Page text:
THL Credit extends reinvestment period in 2nd MM CLO
THL Credit’s second middle-market CLO will come with a longer reinvestment period and a wider senior-note spread than its debut deal from March.
THL Credit Lake Shore MM CLO II, to be managed by the THL Credit Advisors EU LLC affiliate, is a $305.5 million collateralized loan obligation transaction that will initially include partial interests in 130 first-lien loans from 108 middle-market firms.
Unlike the two-year reinvestment period of its first deal this year, this deal will have a more typical 4.1-year period in which the manager can buy and trade assets as needed to improve the portfolio’s credit metrics.
The deal also has a two-year noncall with an expected weighted average life of eight years.
The Class A-1 notes totaling $168 million have a price spread of 180 basis points over Libor, wider than the 170-basis-point spread on THL’s first MM deal. The new transaction includes a “junior” triple-A offering as well: a $10 million tranche with a fixed 3.597% coupon.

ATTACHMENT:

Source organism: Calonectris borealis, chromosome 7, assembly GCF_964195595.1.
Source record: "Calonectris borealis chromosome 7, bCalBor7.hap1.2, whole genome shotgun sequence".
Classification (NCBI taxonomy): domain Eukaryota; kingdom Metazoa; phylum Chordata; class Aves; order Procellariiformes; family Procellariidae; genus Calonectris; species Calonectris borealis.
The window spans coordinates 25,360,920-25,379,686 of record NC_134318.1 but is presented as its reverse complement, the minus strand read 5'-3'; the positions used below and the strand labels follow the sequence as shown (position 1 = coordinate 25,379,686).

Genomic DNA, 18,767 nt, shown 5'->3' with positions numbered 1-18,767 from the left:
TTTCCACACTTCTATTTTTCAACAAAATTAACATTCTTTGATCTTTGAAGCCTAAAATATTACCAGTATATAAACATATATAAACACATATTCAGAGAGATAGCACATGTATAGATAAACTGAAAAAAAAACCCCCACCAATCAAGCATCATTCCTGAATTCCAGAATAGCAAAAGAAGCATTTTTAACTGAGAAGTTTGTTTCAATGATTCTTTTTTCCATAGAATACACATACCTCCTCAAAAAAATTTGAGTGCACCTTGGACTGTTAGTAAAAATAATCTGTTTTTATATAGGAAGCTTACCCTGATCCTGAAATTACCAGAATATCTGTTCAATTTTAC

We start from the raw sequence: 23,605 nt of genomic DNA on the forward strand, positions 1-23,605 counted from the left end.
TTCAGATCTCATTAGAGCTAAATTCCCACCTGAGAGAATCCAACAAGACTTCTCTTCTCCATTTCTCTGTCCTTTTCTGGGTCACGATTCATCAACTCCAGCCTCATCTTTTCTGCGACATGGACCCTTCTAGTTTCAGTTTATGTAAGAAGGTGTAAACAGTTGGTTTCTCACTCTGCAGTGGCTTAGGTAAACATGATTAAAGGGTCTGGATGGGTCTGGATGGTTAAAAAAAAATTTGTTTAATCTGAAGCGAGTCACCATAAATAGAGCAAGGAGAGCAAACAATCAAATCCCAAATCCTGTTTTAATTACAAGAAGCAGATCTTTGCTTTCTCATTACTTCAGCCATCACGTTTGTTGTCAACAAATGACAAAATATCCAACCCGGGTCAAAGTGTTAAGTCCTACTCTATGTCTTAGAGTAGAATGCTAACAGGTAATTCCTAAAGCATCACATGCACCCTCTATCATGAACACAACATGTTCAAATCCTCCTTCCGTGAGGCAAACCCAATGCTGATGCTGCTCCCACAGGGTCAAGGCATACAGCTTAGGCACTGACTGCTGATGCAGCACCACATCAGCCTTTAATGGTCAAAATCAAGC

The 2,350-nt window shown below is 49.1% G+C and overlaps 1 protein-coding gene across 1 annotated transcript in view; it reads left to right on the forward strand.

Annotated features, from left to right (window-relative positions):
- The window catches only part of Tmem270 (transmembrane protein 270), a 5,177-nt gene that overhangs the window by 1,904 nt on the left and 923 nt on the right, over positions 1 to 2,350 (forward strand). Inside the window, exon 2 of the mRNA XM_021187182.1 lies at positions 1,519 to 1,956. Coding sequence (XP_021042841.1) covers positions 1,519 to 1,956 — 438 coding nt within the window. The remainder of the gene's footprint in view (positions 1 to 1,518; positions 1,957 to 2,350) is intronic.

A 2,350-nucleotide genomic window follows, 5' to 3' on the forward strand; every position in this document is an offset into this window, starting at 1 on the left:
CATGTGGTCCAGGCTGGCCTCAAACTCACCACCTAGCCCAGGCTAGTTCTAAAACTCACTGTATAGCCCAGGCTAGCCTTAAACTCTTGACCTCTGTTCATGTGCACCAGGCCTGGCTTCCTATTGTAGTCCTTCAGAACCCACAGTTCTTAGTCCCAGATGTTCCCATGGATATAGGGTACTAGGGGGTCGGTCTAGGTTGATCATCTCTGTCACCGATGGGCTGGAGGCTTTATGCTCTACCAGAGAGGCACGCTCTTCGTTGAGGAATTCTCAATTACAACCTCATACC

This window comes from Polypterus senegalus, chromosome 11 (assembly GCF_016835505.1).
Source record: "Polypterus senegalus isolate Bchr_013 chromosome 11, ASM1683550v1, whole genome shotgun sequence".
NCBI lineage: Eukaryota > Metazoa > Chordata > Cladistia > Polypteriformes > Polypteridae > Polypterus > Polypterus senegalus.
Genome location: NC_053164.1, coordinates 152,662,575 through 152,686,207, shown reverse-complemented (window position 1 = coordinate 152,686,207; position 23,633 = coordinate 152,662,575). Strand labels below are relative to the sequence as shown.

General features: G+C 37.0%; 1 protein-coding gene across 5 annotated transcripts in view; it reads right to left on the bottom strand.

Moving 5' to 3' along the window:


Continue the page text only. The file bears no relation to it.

THL’s launch of a middle-market CLO platform this year follows other recent efforts by firms like THL which has built direct lending businesses to smaller corporate borrowers with investments typically between $5 million and $25 million. Boston-based THL Credit Inc. (Nasdaq: TCRD) is a business development company with approximately $16.8 billion in assets under management.
According to Fitch Ratings, THL Credit has included “fallback” language to replace the Libor benchmark rate should Libor rates become unavailable during the life of the deal.
Fitch’s presale report indicated that manager has baked in several alternative options should global Libor benchmarks cease publication after 2021, as expected.
THL will be permitted to switch to an index that has been used by at least 50% of new-issue or refinanced/reset CLOs the prior three months, or to an index used by at least half of the underlying loan assets it holds.
THL may also switch to a rate that has been recommended by trade organizations, the report stated.
Some asset-backed and structured-credit issuers have opted to adopt fallback language recommended by an industry working committee convened by the Federal Reserve Board and the New York Fed. That recommendation is for a planned future term rate that will be based on the New York Fed’s Secured Overnight Financing Rate.